Tuesday, June 17, 2008

Train the Trainer

06/13, Robin came over, and we caught Chewie, tacked him up Hunter, and headed to the round pen. Worked him through a halter-round pen warmup, and a little warm-up on the bit & side reins. He was his normal self, a little spunky, then relaxed & cooperative.

Robin climbed aboard. She got great trot both directions, and had one decent canter-left. Her second canter-left, Robin lifted her hands about 6" up in the transition, grabbing his mouth. Chewie dropped his head a bit in the transition. She panicked, and pulled back on the reins. Chewie, trying to get the bit relaxed, pulled forward again. One thing led to another, and he did a little bucking. Each time he pulled the bit forward, Robin pulled back & up. I had been sitting on a bucket in the middle of the pen, and I stood up, and said to her, "Just Breathe." Her response was a stressed, "I'm trying." I replied, "Chewie, shhhh", and he came up to me, relaxing, and halted. As soon as the reins went loose, and she quit putting leg on him, he relaxed.

Robin settled after a while, as did Chewie, and they completed their ride with plenty of walk, working trot, and Western jog. She never went "to the buckle", and Chewie never gave her his A-game after that. Both were untrusting of the other. I could see it in her, waiting on each stride for Chewie to buck, Chewie's eyes at each step saying to me, "I hope she doesn't pull on my mouth again, that hurt."

I got on him, did a little bit of work at a working trot, light bit contact, and, after a bit of fuss, Chewie relaxed & gave to rein contact. I rewarded him with plenty of long & low trot and jog. At the end, I asked for a WP jog, on the buckle. He responded with a tiny relaxed jog, reaching for bit contact. He absolutely appreciated the break, and I know he was satisfied to have all the rein he wanted.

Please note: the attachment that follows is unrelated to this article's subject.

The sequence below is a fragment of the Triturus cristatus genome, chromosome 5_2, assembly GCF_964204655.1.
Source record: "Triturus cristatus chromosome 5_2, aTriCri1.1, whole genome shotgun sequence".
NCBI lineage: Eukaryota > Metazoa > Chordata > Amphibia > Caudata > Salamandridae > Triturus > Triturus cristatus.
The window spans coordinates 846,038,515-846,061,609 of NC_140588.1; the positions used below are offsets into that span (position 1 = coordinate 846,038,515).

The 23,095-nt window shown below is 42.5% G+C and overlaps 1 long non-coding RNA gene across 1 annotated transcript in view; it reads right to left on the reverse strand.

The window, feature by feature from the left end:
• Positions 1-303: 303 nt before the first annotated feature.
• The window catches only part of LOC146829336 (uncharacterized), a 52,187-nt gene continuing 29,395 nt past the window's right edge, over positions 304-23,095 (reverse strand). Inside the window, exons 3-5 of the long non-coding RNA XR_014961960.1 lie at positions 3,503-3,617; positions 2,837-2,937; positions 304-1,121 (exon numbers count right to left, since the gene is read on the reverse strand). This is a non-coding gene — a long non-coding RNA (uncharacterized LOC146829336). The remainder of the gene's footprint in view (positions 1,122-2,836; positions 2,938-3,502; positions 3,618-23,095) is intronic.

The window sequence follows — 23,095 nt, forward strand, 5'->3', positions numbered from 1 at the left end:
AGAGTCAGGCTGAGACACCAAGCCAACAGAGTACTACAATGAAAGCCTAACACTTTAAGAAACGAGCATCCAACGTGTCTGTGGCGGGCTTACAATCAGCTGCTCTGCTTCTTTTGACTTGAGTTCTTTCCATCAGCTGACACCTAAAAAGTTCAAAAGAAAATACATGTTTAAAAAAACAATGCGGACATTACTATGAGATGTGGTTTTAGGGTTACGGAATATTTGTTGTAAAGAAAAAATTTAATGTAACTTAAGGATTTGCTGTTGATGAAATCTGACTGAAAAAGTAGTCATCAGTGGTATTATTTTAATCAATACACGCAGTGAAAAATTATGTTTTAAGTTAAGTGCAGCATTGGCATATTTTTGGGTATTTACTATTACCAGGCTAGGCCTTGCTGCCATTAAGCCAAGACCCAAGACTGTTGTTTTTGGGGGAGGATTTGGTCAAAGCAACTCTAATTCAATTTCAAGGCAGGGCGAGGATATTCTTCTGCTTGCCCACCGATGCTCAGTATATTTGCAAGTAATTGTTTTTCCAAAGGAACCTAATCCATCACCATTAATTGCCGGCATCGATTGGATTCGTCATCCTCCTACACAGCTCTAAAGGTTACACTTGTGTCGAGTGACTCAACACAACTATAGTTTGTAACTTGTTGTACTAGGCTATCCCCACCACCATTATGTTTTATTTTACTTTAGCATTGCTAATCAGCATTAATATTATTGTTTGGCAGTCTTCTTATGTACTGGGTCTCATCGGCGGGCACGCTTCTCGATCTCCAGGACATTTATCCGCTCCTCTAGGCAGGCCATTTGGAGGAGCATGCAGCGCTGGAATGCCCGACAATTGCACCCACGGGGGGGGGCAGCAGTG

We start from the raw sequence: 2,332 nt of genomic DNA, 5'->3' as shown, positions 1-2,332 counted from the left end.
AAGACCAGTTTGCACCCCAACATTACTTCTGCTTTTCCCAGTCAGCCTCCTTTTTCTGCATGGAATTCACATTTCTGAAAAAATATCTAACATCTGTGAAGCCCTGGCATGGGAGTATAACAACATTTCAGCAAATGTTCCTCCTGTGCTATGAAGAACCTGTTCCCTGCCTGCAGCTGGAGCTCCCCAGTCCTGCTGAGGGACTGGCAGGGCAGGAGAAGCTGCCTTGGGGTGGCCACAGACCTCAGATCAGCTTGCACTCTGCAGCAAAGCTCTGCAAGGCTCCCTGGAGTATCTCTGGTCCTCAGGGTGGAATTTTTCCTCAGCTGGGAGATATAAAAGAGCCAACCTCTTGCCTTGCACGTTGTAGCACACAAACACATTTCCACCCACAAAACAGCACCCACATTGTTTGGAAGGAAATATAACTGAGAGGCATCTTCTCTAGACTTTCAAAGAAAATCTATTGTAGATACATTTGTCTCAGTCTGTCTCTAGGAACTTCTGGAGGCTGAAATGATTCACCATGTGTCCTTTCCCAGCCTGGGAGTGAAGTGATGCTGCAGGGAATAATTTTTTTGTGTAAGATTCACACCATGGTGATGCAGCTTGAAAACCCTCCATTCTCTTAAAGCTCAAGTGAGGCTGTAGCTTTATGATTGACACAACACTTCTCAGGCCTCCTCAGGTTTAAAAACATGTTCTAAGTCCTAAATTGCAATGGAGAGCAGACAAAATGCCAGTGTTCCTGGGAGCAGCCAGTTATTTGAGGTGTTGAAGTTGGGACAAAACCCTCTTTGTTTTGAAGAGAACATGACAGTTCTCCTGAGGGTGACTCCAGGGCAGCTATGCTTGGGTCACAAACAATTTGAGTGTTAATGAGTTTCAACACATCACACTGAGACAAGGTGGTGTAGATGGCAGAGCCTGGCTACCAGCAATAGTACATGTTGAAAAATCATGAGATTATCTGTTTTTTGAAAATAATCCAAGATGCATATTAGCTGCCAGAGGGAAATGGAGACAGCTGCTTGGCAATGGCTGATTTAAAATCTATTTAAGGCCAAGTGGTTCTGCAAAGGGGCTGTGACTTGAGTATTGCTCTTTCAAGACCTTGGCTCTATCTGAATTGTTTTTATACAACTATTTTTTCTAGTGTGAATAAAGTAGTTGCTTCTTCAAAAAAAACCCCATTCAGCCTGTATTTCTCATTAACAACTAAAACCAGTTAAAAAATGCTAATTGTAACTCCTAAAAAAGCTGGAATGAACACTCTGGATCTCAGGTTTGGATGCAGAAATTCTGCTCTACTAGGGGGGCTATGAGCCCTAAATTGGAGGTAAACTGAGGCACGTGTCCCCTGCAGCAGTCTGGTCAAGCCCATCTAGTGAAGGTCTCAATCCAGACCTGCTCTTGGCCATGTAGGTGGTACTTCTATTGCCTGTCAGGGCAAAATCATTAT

We talked about it for the longest time, and there was closure & conclusion that Chewie needs a brief relax on the bit at the canter transition. If he's got tight rein contact the whole ride, he's just going to be bitter. More confirmation for me he's not ready for dressage competition (beyond Training Level), and if he does reach "ready", he won't enjoy it much. The last time I rode Chewie for more than a day on hard contact, he started getting bitter, grouchy, hard to catch, and impossible to work with. As soon as I learned light contact, we became a team.

Learning more about my well-trained horse... and learning things to apply to Romeo so he doesn't get more sour, or grouchy about contact.

1 comment:

fssunnysd said...

Thoughtful post -- I enjoyed reading it.

I'm working on hollowness with my gelding, whose response to contact is pop his nose in the air, and to become hard to bridle. Not sure if it's my hands (probably) or a teeth/bitting issue (will be finding out!), but we're trying it bitless for a while. It's not a final solution, but he needed a break, I needed not to be fighting with him, and so far this seems to be a compromise we can both live with.

I'll look forward to reading more on your progress.